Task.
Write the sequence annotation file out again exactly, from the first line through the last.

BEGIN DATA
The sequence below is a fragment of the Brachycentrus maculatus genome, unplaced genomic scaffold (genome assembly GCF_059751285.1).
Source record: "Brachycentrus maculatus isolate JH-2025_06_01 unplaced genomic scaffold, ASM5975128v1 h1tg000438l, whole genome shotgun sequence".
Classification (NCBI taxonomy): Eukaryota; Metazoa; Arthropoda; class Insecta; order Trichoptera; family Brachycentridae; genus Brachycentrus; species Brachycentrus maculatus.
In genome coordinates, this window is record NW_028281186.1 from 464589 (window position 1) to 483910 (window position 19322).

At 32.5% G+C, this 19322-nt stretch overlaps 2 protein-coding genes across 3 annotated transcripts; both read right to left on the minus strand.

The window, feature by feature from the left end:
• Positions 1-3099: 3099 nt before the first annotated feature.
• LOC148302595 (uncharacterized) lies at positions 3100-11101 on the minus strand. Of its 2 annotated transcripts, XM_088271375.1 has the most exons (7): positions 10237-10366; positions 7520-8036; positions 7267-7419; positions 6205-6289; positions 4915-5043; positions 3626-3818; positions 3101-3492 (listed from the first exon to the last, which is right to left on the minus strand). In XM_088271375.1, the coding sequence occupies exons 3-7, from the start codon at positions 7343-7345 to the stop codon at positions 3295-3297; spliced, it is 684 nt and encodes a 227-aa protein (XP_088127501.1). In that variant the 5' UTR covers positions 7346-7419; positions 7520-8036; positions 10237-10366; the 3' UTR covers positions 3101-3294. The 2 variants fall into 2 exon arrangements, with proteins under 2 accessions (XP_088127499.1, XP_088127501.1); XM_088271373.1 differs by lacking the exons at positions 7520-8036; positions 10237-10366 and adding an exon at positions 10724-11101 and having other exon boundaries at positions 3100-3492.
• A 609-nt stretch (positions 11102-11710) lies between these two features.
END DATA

The sequence below is a fragment of the Brachycentrus maculatus genome, unplaced genomic scaffold (genome assembly GCF_059751285.1).
Source record: "Brachycentrus maculatus isolate JH-2025_06_01 unplaced genomic scaffold, ASM5975128v1 h1tg000438l, whole genome shotgun sequence".
Classification (NCBI taxonomy): Eukaryota; Metazoa; Arthropoda; class Insecta; order Trichoptera; family Brachycentridae; genus Brachycentrus; species Brachycentrus maculatus.
In genome coordinates, this window is record NW_028281186.1 from 464589 (window position 1) to 483910 (window position 19322).

At 32.5% G+C, this 19322-nt stretch overlaps 2 protein-coding genes across 3 annotated transcripts; both read right to left on the minus strand.

The window, feature by feature from the left end:
• Positions 1-3099: 3099 nt before the first annotated feature.
• LOC148302595 (uncharacterized) lies at positions 3100-11101 on the minus strand. Of its 2 annotated transcripts, XM_088271375.1 has the most exons (7): positions 10237-10366; positions 7520-8036; positions 7267-7419; positions 6205-6289; positions 4915-5043; positions 3626-3818; positions 3101-3492 (listed from the first exon to the last, which is right to left on the minus strand). In XM_088271375.1, the coding sequence occupies exons 3-7, from the start codon at positions 7343-7345 to the stop codon at positions 3295-3297; spliced, it is 684 nt and encodes a 227-aa protein (XP_088127501.1). In that variant the 5' UTR covers positions 7346-7419; positions 7520-8036; positions 10237-10366; the 3' UTR covers positions 3101-3294. The 2 variants fall into 2 exon arrangements, with proteins under 2 accessions (XP_088127499.1, XP_088127501.1); XM_088271373.1 differs by lacking the exons at positions 7520-8036; positions 10237-10366 and adding an exon at positions 10724-11101 and having other exon boundaries at positions 3100-3492.
• A 609-nt stretch (positions 11102-11710) lies between these two features.